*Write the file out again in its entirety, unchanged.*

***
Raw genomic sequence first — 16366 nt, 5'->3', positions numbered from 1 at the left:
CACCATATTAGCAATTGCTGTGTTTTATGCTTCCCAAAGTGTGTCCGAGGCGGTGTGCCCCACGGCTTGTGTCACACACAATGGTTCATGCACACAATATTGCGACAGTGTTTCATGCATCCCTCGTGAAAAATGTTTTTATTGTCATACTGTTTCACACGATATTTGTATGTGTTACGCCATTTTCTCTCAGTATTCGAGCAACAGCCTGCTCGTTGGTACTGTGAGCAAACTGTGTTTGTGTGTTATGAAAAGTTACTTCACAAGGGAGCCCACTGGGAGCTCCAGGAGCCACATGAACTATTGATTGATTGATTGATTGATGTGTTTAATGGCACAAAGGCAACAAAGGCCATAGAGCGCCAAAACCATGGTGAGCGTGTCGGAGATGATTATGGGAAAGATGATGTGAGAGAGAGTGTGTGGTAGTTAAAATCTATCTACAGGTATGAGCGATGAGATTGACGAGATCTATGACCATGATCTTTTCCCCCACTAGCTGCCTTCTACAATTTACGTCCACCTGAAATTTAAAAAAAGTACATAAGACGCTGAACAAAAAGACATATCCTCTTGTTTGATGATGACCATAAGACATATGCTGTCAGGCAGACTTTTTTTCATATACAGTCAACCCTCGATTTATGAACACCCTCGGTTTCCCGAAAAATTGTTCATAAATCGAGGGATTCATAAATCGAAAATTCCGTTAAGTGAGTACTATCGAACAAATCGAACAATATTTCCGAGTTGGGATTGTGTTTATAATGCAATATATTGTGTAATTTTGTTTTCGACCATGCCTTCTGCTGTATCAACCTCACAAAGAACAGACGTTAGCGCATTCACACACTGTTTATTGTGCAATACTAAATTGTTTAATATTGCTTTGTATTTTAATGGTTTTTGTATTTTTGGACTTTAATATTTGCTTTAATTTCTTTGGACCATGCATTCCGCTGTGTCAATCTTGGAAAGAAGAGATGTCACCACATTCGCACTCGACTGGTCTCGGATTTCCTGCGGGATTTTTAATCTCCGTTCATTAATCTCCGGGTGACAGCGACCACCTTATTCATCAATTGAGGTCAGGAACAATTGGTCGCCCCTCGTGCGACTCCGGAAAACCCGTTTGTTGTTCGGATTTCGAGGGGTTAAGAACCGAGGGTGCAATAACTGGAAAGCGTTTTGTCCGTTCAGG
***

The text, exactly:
Raw genomic sequence first — 16366 nt, 5'->3', positions numbered from 1 at the left:
CACCATATTAGCAATTGCTGTGTTTTATGCTTCCCAAAGTGTGTCCGAGGCGGTGTGCCCCACGGCTTGTGTCACACACAATGGTTCATGCACACAATATTGCGACAGTGTTTCATGCATCCCTCGTGAAAAATGTTTTTATTGTCATACTGTTTCACACGATATTTGTATGTGTTACGCCATTTTCTCTCAGTATTCGAGCAACAGCCTGCTCGTTGGTACTGTGAGCAAACTGTGTTTGTGTGTTATGAAAAGTTACTTCACAAGGGAGCCCACTGGGAGCTCCAGGAGCCACATGAACTATTGATTGATTGATTGATTGATGTGTTTAATGGCACAAAGGCAACAAAGGCCATAGAGCGCCAAAACCATGGTGAGCGTGTCGGAGATGATTATGGGAAAGATGATGTGAGAGAGAGTGTGTGGTAGTTAAAATCTATCTACAGGTATGAGCGATGAGATTGACGAGATCTATGACCATGATCTTTTCCCCCACTAGCTGCCTTCTACAATTTACGTCCACCTGAAATTTAAAAAAAGTACATAAGACGCTGAACAAAAAGACATATCCTCTTGTTTGATGATGACCATAAGACATATGCTGTCAGGCAGACTTTTTTTCATATACAGTCAACCCTCGATTTATGAACACCCTCGGTTTCCCGAAAAATTGTTCATAAATCGAGGGATTCATAAATCGAAAATTCCGTTAAGTGAGTACTATCGAACAAATCGAACAATATTTCCGAGTTGGGATTGTGTTTATAATGCAATATATTGTGTAATTTTGTTTTCGACCATGCCTTCTGCTGTATCAACCTCACAAAGAACAGACGTTAGCGCATTCACACACTGTTTATTGTGCAATACTAAATTGTTTAATATTGCTTTGTATTTTAATGGTTTTTGTATTTTTGGACTTTAATATTTGCTTTAATTTCTTTGGACCATGCATTCCGCTGTGTCAATCTTGGAAAGAAGAGATGTCACCACATTCGCACTCGACTGGTCTCGGATTTCCTGCGGGATTTTTAATCTCCGTTCATTAATCTCCGGGTGACAGCGACCACCTTATTCATCAATTGAGGTCAGGAACAATTGGTCGCCCCTCGTGCGACTCCGGAAAACCCGTTTGTTGTTCGGATTTCGAGGGGTTAAGAACCGAGGGTGCAATAACTGGAAAGCGTTTTGTCCGTTCAGG